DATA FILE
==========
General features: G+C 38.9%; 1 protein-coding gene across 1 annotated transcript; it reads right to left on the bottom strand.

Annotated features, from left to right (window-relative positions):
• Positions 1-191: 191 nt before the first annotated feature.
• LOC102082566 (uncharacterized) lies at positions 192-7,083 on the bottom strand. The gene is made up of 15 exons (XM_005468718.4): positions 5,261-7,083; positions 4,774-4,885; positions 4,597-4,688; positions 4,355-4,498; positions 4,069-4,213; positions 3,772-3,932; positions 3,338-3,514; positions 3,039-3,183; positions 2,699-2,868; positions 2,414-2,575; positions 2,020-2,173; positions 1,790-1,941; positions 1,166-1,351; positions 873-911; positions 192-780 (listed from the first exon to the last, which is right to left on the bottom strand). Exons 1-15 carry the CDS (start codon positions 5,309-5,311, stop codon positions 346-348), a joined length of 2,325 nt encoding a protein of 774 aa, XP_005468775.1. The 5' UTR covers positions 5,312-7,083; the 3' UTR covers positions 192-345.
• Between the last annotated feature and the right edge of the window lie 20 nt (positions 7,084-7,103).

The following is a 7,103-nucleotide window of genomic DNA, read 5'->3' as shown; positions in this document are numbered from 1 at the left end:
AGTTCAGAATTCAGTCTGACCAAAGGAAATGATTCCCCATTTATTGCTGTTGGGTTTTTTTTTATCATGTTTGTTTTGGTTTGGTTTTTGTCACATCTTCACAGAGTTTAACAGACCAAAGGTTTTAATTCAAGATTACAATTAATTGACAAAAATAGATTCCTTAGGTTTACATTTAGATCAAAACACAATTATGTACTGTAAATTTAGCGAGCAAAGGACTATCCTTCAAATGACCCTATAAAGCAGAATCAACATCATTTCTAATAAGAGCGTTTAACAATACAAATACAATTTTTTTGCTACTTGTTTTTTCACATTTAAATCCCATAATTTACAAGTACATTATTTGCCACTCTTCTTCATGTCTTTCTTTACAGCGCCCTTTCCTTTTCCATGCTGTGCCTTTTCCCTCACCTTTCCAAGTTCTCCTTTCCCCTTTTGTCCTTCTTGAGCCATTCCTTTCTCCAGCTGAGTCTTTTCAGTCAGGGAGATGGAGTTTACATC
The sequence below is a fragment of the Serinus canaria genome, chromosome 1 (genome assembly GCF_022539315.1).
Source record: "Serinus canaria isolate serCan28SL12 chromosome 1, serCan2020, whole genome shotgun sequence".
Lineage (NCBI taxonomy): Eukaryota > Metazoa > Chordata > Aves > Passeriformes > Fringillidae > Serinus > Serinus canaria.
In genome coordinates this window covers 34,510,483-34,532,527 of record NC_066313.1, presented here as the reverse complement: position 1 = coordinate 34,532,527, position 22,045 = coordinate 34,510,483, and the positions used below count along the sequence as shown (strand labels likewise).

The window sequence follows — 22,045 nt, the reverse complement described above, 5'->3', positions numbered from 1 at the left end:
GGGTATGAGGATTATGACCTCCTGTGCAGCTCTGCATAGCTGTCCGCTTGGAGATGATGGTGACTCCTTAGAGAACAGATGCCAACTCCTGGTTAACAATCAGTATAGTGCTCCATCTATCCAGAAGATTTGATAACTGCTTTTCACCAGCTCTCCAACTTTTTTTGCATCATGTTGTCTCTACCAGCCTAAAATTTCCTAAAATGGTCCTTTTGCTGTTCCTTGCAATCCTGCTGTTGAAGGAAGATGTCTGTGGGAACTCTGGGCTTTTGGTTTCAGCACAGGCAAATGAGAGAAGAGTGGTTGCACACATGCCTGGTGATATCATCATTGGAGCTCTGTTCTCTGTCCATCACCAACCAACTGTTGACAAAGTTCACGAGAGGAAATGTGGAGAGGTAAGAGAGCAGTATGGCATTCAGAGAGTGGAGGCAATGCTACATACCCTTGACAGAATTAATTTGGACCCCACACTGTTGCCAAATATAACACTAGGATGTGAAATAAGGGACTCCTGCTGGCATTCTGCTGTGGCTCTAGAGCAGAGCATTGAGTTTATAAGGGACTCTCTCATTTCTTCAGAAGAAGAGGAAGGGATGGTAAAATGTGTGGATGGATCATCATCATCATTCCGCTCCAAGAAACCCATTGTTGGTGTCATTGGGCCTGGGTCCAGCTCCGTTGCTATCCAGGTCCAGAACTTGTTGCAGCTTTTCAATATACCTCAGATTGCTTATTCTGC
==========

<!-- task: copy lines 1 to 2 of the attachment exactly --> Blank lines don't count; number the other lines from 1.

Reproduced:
General features: G+C 38.9%; 1 protein-coding gene across 1 annotated transcript; it reads right to left on the bottom strand.

Annotated features, from left to right (window-relative positions):